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How to Care for Killifish Species in Fish Tanks

The name killifish is actually derived from the Dutch word “kilde”, meaning puddle or small creek. These fish are so varied with hundreds of different species and they are very popular with aquarium keepers because of their bright coloration and markings, plus the ease with which some of the species can breed, requiring very little in special needs.

Obviously I cannot go into great detail with all of the species, so I will try to give you a general guide to keeping these beautiful fish.

They are to be found all over the world apart from Australia, Antarctica, and the Arctic. These fish are excellent jumpers so they must be kept in a tank with a tight fitting lid. Filter intakes should be covered over with a sponge as they are the perfect escape artists of the fish world.

In most cases no form of heating is required; all they need is clean water with no ammonia levels, and just the usual aquarium maintenance. In fact these fish are so hardy; they can survive in the most adverse conditions in the wild.

There are two main groups of these fish, the top dwellers, and the substrate dwellers. Top dwellers can be recognized by their mouths being slightly upturned for surface feeding, this does not occur in the bottom feeders.

This is also reflected in their breeding habits. Some species will lay their eggs at the surface in either floating plants or bubble nests, while the substrate dwellers will deposit their eggs in the sand or use plants, rocks etc.

Some species are pure freshwater, some are brackish fish; this is how diverse they are Their temperament cannot be guaranteed, some of the species will shoal together, while others will behave very territorially to other tank members.

There are some common genuses that are sold on a regular basis so I will try to provide an insight into these.

Lyretail killifish

Aphyosemion

Normally these are brightly colored fish with colorful tails. Most of this species are non-aggressive so they could even be added to a community set up. This genus can be quite timid so floating plants provide some hiding places if they need them, only keep them with non-aggressive tank mates. These will generally accept any food offered to them, but live foods are required to give them a healthy diet.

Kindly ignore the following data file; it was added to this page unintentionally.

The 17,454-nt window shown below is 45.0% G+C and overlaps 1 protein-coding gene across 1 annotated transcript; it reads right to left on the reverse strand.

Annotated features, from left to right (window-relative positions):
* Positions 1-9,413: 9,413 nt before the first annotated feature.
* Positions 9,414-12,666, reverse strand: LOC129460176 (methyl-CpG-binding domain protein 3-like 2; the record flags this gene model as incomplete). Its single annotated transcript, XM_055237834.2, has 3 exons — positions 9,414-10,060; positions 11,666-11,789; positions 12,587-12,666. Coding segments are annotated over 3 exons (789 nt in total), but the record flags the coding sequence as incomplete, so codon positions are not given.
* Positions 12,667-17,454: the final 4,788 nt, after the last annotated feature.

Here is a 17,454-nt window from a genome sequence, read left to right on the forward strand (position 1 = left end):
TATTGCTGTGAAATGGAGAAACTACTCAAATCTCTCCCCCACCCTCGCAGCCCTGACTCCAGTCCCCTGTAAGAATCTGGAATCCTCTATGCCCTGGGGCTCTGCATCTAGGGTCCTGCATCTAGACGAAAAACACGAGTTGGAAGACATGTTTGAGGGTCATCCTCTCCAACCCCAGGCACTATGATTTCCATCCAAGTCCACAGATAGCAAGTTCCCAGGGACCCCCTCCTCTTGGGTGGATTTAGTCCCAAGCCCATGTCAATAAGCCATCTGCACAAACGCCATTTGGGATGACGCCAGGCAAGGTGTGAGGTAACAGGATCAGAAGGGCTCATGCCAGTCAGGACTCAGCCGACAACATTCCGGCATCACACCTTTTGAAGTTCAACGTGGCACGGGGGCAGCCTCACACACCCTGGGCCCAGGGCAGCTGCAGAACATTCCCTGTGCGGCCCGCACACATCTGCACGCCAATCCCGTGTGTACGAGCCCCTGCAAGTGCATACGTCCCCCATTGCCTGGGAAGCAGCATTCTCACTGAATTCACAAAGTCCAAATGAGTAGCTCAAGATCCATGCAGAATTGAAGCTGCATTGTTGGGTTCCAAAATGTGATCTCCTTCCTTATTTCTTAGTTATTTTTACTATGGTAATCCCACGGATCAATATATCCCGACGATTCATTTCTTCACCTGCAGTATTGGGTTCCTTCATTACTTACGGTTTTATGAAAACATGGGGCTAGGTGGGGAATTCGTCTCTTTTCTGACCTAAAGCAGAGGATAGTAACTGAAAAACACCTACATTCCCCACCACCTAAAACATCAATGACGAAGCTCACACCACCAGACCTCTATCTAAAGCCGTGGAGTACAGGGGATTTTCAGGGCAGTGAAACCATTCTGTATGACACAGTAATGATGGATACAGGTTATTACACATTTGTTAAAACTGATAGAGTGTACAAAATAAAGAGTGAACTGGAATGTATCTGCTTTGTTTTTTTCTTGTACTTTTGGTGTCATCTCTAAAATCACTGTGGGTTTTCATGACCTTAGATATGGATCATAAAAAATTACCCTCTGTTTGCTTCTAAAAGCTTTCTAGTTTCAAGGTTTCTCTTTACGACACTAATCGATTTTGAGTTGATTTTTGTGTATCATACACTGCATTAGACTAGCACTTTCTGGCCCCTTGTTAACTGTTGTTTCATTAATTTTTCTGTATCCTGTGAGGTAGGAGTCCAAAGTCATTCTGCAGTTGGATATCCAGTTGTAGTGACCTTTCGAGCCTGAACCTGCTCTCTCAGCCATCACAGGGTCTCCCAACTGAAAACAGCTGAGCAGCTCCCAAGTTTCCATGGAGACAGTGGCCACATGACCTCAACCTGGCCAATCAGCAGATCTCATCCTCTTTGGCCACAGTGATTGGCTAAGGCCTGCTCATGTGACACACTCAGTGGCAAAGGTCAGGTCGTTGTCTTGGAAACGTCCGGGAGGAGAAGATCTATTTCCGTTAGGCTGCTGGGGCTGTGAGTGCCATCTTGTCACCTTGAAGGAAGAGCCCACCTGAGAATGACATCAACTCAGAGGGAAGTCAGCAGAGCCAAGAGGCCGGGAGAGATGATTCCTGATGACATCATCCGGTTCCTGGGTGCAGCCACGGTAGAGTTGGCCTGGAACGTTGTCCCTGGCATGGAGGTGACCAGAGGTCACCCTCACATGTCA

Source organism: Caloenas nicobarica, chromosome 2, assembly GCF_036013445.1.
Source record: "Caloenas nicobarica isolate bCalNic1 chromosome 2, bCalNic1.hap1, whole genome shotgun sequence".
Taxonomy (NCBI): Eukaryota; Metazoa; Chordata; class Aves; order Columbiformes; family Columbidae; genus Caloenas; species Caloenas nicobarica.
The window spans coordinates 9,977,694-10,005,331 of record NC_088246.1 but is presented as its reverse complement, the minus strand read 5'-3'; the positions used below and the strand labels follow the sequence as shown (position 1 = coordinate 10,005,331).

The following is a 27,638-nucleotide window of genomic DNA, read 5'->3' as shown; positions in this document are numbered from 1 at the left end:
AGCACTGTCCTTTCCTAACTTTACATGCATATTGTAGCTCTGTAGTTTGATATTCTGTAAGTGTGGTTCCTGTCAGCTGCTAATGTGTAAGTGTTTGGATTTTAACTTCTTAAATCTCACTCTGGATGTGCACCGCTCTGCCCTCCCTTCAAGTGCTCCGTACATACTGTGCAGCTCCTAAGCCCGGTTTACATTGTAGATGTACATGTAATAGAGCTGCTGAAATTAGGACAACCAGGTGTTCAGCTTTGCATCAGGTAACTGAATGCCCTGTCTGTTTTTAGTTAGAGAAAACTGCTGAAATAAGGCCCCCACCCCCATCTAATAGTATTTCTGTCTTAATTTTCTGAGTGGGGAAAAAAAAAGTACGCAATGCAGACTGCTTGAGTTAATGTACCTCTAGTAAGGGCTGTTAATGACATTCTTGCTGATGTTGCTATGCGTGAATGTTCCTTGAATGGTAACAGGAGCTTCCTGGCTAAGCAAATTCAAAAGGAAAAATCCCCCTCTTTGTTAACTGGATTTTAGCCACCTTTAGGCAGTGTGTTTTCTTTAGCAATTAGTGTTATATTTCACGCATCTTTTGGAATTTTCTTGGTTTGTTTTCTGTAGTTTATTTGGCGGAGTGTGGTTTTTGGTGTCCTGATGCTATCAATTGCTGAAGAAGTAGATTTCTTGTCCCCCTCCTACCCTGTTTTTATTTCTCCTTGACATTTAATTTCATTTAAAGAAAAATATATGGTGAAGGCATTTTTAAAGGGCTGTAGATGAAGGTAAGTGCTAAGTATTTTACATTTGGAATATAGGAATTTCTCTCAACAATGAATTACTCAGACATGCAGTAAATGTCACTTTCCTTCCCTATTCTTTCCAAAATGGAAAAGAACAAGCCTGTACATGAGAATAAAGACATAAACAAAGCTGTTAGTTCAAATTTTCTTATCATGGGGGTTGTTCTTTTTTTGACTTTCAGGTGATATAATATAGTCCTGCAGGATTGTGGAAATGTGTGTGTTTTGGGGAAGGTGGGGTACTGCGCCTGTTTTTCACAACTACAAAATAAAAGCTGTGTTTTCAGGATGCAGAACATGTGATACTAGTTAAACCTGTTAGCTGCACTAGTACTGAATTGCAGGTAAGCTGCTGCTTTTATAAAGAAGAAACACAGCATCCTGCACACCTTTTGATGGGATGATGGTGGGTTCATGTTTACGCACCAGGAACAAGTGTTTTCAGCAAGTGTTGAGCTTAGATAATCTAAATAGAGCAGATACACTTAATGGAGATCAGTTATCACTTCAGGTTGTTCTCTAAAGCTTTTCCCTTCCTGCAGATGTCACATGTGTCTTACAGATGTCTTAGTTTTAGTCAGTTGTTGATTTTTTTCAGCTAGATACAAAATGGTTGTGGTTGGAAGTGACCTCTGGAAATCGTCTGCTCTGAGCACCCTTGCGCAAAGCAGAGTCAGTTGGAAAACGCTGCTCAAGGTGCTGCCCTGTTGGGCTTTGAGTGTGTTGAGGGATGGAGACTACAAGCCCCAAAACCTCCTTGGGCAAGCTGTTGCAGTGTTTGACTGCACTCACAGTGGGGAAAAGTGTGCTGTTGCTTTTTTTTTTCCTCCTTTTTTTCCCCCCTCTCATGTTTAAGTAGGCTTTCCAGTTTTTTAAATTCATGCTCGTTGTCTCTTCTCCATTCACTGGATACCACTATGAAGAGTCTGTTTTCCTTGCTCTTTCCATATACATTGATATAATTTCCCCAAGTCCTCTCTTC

They will lay their eggs in the plants, normal hatching time is 2 to 3 weeks.

Nothobranchius

This genus tends to be very brightly colored, in some cases even more so than the Aphyosemion, so they are readily bought on sight by eager keepers. Their body shape tends to be plumber and more rounded with shorter fins. This genus should be kept in a species tank with slightly brackish conditions. Live food is a must as they will refuse flake or pellet foods. They are peat spawners, normally laying their eggs in a muddy substrate which in their natural habitat will dry out in the dry season. The eggs can survive in this state until the rainy season starts again, the eggs will then hatch as the lakes refill with water.

Cynolebias

This genus is another bottom dweller, laying their eggs in the substrate or peat moss. They are to be found in South America, and they tend to be a bit drabber than the African varieties. Their body is a long narrow one, normally with longer, flowing fins. Live food is also a must for these fish, so if you are serious about keeping killifish then culturing your own food could be to your own advantage. Floating plants would be a good idea with these as they are more timid than most of the other killifish.

Aplocheilus

Originating mainly in Asia, these are top dwellers and feeders. Because of this they are excellent jumpers, looking for food in the wild and actually jumping out of the water to catch it. This genus is probably one of the easiest to keep as regards water quality etc., also readily eating any food offered to them, live or flake. As expected these are plant spawners, so provide them with some in the aquarium. One great feature of these fish is a light sensitive organ situated on the top of their heads. This is used in nature to warn of any predators approaching as they are feeding.

As mentioned earlier, breeding of these fish is quite easy compared to other species of fish that many breeders get results with. Starting with the top dwellers, set up a small tank, then create a mop for them to lay their eggs in. This is done quite easily by wrapping some yarn around a length of cardboard, tying it off, then slicing the ends. Remember the pompoms we used to make as kids exactly the same principle. Only use yarn with a green or brown dye and make sure the dye is fast (will not leach into the water). Attach a cork to make it float, then place in the tank. Your killifish should readily lay eggs in it, once they have simply remove the mop into another tank and wait for the eggs to hatch. Once hatched, the fry can be fed on newly hatched brine shrimp or infusoria. As the fry grow they will need moving into a larger growing on tank.

For the peat moss spawners, again use a smallish tank, add some boiled peat moss. If eggs haven’t been laid after a couple of weeks, repeat the process of adding freshly boiled peat moss. Once the eggs have been laid, simply remove the peat moss, sieve the water out, then place the peat moss and eggs into a plastic bag, which should be rolled up to make it compact. Date the day the eggs were bagged so that you will know when to add them back to the water. This varies between the different killifish, so research your species. When the time comes, place them in a plastic tub, then add water, salt and some fungicidal medication (just in case).In a matter of hours the eggs should start hatching.

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